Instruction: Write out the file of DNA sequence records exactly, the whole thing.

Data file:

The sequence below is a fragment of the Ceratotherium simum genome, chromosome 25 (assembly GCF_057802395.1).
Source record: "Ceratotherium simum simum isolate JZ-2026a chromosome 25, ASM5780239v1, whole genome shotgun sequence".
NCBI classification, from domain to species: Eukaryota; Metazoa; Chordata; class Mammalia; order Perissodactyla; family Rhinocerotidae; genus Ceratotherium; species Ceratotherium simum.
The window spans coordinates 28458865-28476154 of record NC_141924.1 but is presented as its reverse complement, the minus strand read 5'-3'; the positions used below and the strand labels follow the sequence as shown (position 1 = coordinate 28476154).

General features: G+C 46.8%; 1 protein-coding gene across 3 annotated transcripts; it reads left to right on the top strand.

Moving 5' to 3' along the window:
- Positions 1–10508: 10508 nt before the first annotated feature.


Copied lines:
The sequence below is a fragment of the Ceratotherium simum genome, chromosome 25 (assembly GCF_057802395.1).
Source record: "Ceratotherium simum simum isolate JZ-2026a chromosome 25, ASM5780239v1, whole genome shotgun sequence".
NCBI classification, from domain to species: Eukaryota; Metazoa; Chordata; class Mammalia; order Perissodactyla; family Rhinocerotidae; genus Ceratotherium; species Ceratotherium simum.
The window spans coordinates 28458865-28476154 of record NC_141924.1 but is presented as its reverse complement, the minus strand read 5'-3'; the positions used below and the strand labels follow the sequence as shown (position 1 = coordinate 28476154).

General features: G+C 46.8%; 1 protein-coding gene across 3 annotated transcripts; it reads left to right on the top strand.

Moving 5' to 3' along the window:
- Positions 1–10508: 10508 nt before the first annotated feature.